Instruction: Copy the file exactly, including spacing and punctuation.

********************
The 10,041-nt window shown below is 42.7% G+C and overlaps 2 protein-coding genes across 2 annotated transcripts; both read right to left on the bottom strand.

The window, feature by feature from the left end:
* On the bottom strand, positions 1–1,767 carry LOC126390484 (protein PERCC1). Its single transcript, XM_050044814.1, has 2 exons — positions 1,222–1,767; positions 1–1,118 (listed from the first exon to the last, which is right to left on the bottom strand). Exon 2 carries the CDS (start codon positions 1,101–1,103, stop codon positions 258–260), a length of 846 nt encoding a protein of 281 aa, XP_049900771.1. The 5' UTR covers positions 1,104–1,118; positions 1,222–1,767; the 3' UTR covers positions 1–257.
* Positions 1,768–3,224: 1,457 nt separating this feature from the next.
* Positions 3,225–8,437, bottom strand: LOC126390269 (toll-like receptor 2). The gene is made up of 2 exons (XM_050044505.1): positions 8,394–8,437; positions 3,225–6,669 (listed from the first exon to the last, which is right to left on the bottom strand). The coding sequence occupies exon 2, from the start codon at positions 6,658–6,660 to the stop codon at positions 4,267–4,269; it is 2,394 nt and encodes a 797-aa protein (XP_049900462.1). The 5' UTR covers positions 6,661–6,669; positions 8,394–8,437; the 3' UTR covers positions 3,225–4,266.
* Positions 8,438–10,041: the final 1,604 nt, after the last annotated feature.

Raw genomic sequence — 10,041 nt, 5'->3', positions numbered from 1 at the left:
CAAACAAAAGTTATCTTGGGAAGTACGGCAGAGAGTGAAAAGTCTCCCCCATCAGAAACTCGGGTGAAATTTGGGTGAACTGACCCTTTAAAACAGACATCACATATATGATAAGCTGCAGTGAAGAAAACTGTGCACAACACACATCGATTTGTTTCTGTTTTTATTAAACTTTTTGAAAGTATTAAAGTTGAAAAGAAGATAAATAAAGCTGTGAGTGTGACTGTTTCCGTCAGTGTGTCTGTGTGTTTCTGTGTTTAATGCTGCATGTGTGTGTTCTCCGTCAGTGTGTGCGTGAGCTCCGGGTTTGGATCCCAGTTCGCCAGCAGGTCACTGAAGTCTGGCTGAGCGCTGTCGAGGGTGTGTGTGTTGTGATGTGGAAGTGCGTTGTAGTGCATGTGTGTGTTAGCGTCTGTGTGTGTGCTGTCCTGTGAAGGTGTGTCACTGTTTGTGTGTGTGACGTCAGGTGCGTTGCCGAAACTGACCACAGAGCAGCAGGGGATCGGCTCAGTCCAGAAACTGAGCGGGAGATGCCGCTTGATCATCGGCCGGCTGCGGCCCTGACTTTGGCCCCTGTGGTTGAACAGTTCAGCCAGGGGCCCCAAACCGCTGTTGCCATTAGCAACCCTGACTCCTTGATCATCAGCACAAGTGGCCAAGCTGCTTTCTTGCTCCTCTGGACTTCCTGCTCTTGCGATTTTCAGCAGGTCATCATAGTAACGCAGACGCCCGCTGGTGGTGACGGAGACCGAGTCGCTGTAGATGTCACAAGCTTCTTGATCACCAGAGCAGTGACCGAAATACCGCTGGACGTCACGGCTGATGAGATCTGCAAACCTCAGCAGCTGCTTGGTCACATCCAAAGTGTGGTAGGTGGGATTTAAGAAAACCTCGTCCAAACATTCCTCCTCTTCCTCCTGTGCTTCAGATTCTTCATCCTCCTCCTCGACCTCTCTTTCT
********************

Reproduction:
The 10,041-nt window shown below is 42.7% G+C and overlaps 2 protein-coding genes across 2 annotated transcripts; both read right to left on the bottom strand.

The window, feature by feature from the left end:
* On the bottom strand, positions 1–1,767 carry LOC126390484 (protein PERCC1). Its single transcript, XM_050044814.1, has 2 exons — positions 1,222–1,767; positions 1–1,118 (listed from the first exon to the last, which is right to left on the bottom strand). Exon 2 carries the CDS (start codon positions 1,101–1,103, stop codon positions 258–260), a length of 846 nt encoding a protein of 281 aa, XP_049900771.1. The 5' UTR covers positions 1,104–1,118; positions 1,222–1,767; the 3' UTR covers positions 1–257.
* Positions 1,768–3,224: 1,457 nt separating this feature from the next.
* Positions 3,225–8,437, bottom strand: LOC126390269 (toll-like receptor 2). The gene is made up of 2 exons (XM_050044505.1): positions 8,394–8,437; positions 3,225–6,669 (listed from the first exon to the last, which is right to left on the bottom strand). The coding sequence occupies exon 2, from the start codon at positions 6,658–6,660 to the stop codon at positions 4,267–4,269; it is 2,394 nt and encodes a 797-aa protein (XP_049900462.1). The 5' UTR covers positions 6,661–6,669; positions 8,394–8,437; the 3' UTR covers positions 3,225–4,266.
* Positions 8,438–10,041: the final 1,604 nt, after the last annotated feature.

Raw genomic sequence — 10,041 nt, 5'->3', positions numbered from 1 at the left:
CAAACAAAAGTTATCTTGGGAAGTACGGCAGAGAGTGAAAAGTCTCCCCCATCAGAAACTCGGGTGAAATTTGGGTGAACTGACCCTTTAAAACAGACATCACATATATGATAAGCTGCAGTGAAGAAAACTGTGCACAACACACATCGATTTGTTTCTGTTTTTATTAAACTTTTTGAAAGTATTAAAGTTGAAAAGAAGATAAATAAAGCTGTGAGTGTGACTGTTTCCGTCAGTGTGTCTGTGTGTTTCTGTGTTTAATGCTGCATGTGTGTGTTCTCCGTCAGTGTGTGCGTGAGCTCCGGGTTTGGATCCCAGTTCGCCAGCAGGTCACTGAAGTCTGGCTGAGCGCTGTCGAGGGTGTGTGTGTTGTGATGTGGAAGTGCGTTGTAGTGCATGTGTGTGTTAGCGTCTGTGTGTGTGCTGTCCTGTGAAGGTGTGTCACTGTTTGTGTGTGTGACGTCAGGTGCGTTGCCGAAACTGACCACAGAGCAGCAGGGGATCGGCTCAGTCCAGAAACTGAGCGGGAGATGCCGCTTGATCATCGGCCGGCTGCGGCCCTGACTTTGGCCCCTGTGGTTGAACAGTTCAGCCAGGGGCCCCAAACCGCTGTTGCCATTAGCAACCCTGACTCCTTGATCATCAGCACAAGTGGCCAAGCTGCTTTCTTGCTCCTCTGGACTTCCTGCTCTTGCGATTTTCAGCAGGTCATCATAGTAACGCAGACGCCCGCTGGTGGTGACGGAGACCGAGTCGCTGTAGATGTCACAAGCTTCTTGATCACCAGAGCAGTGACCGAAATACCGCTGGACGTCACGGCTGATGAGATCTGCAAACCTCAGCAGCTGCTTGGTCACATCCAAAGTGTGGTAGGTGGGATTTAAGAAAACCTCGTCCAAACATTCCTCCTCTTCCTCCTGTGCTTCAGATTCTTCATCCTCCTCCTCGACCTCTCTTTCT